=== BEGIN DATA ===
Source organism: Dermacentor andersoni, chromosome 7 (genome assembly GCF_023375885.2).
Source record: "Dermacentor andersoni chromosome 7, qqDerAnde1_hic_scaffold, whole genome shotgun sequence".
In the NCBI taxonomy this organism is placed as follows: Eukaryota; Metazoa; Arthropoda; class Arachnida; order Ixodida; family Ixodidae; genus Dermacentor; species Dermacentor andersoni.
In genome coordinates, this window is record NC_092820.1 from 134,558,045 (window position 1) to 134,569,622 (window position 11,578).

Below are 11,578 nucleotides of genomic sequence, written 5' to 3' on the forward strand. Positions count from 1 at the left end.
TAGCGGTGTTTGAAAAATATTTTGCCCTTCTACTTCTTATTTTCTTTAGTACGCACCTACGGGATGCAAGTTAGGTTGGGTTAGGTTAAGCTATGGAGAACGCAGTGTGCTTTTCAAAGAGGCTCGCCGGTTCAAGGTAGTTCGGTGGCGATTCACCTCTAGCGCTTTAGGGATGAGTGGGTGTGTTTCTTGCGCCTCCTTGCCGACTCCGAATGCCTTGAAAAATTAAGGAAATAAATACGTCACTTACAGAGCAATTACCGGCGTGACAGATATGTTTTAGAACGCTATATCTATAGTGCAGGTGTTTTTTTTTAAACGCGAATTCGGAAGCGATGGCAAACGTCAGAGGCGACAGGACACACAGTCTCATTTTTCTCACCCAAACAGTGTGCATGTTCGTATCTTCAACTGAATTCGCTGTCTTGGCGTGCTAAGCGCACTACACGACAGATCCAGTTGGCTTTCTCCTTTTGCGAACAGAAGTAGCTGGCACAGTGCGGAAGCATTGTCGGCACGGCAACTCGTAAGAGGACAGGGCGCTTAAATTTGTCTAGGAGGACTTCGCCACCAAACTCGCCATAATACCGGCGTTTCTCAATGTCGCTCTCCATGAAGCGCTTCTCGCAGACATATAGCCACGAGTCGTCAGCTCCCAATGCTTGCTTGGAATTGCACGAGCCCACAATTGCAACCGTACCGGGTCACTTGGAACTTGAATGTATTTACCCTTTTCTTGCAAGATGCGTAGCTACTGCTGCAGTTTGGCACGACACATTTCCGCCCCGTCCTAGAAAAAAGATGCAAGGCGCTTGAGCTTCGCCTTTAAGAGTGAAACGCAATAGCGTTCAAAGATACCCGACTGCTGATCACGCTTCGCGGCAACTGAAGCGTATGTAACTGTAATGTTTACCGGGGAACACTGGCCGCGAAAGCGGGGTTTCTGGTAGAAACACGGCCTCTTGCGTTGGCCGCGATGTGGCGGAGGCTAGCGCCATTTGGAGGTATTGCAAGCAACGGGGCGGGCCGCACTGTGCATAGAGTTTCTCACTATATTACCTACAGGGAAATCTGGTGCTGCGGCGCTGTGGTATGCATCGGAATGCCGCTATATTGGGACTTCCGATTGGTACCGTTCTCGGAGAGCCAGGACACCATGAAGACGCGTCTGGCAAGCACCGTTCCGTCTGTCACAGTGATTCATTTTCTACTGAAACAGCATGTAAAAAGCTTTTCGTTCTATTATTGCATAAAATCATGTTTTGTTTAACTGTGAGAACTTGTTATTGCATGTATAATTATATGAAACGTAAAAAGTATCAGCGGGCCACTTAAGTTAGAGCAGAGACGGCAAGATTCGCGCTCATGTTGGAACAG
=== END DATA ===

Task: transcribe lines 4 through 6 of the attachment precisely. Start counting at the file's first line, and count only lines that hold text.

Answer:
In genome coordinates, this window is record NC_092820.1 from 134,558,045 (window position 1) to 134,569,622 (window position 11,578).

Below are 11,578 nucleotides of genomic sequence, written 5' to 3' on the forward strand. Positions count from 1 at the left end.
TAGCGGTGTTTGAAAAATATTTTGCCCTTCTACTTCTTATTTTCTTTAGTACGCACCTACGGGATGCAAGTTAGGTTGGGTTAGGTTAAGCTATGGAGAACGCAGTGTGCTTTTCAAAGAGGCTCGCCGGTTCAAGGTAGTTCGGTGGCGATTCACCTCTAGCGCTTTAGGGATGAGTGGGTGTGTTTCTTGCGCCTCCTTGCCGACTCCGAATGCCTTGAAAAATTAAGGAAATAAATACGTCACTTACAGAGCAATTACCGGCGTGACAGATATGTTTTAGAACGCTATATCTATAGTGCAGGTGTTTTTTTTTAAACGCGAATTCGGAAGCGATGGCAAACGTCAGAGGCGACAGGACACACAGTCTCATTTTTCTCACCCAAACAGTGTGCATGTTCGTATCTTCAACTGAATTCGCTGTCTTGGCGTGCTAAGCGCACTACACGACAGATCCAGTTGGCTTTCTCCTTTTGCGAACAGAAGTAGCTGGCACAGTGCGGAAGCATTGTCGGCACGGCAACTCGTAAGAGGACAGGGCGCTTAAATTTGTCTAGGAGGACTTCGCCACCAAACTCGCCATAATACCGGCGTTTCTCAATGTCGCTCTCCATGAAGCGCTTCTCGCAGACATATAGCCACGAGTCGTCAGCTCCCAATGCTTGCTTGGAATTGCACGAGCCCACAATTGCAACCGTACCGGGTCACTTGGAACTTGAATGTATTTACCCTTTTCTTGCAAGATGCGTAGCTACTGCTGCAGTTTGGCACGACACATTTCCGCCCCGTCCTAGAAAAAAGATGCAAGGCGCTTGAGCTTCGCCTTTAAGAGTGAAACGCAATAGCGTTCAAAGATACCCGACTGCTGATCACGCTTCGCGGCAACTGAAGCGTATGTAACTGTAATGTTTACCGGGGAACACTGGCCGCGAAAGCGGGGTTTCTGGTAGAAACACGGCCTCTTGCGTTGGCCGCGATGTGGCGGAGGCTAGCGCCATTTGGAGGTATTGCAAGCAACGGGGCGGGCCGCACTGTGCATAGAGTTTCTCACTATATTACCTACAGGGAAATCTGGTGCTGCGGCGCTGTGGTATGCATCGGAATGCCGCTATATTGGGACTTCCGATTGGTACCGTTCTCGGAGAGCCAGGACACCATGAAGACGCGTCTGGCAAGCACCGTTCCGTCTGTCACAGTGATTCATTTTCTACTGAAACAGCATGTAAAAAGCTTTTCGTTCTATTATTGCATAAAATCATGTTTTGTTTAACTGTGAGAACTTGTTATTGCATGTATAATTATATGAAACGTAAAAAGTATCAGCGGGCCACTTAAGTTAGAGCAGAGACGGCAAGATTCGCGCTCATGTTGGAACAG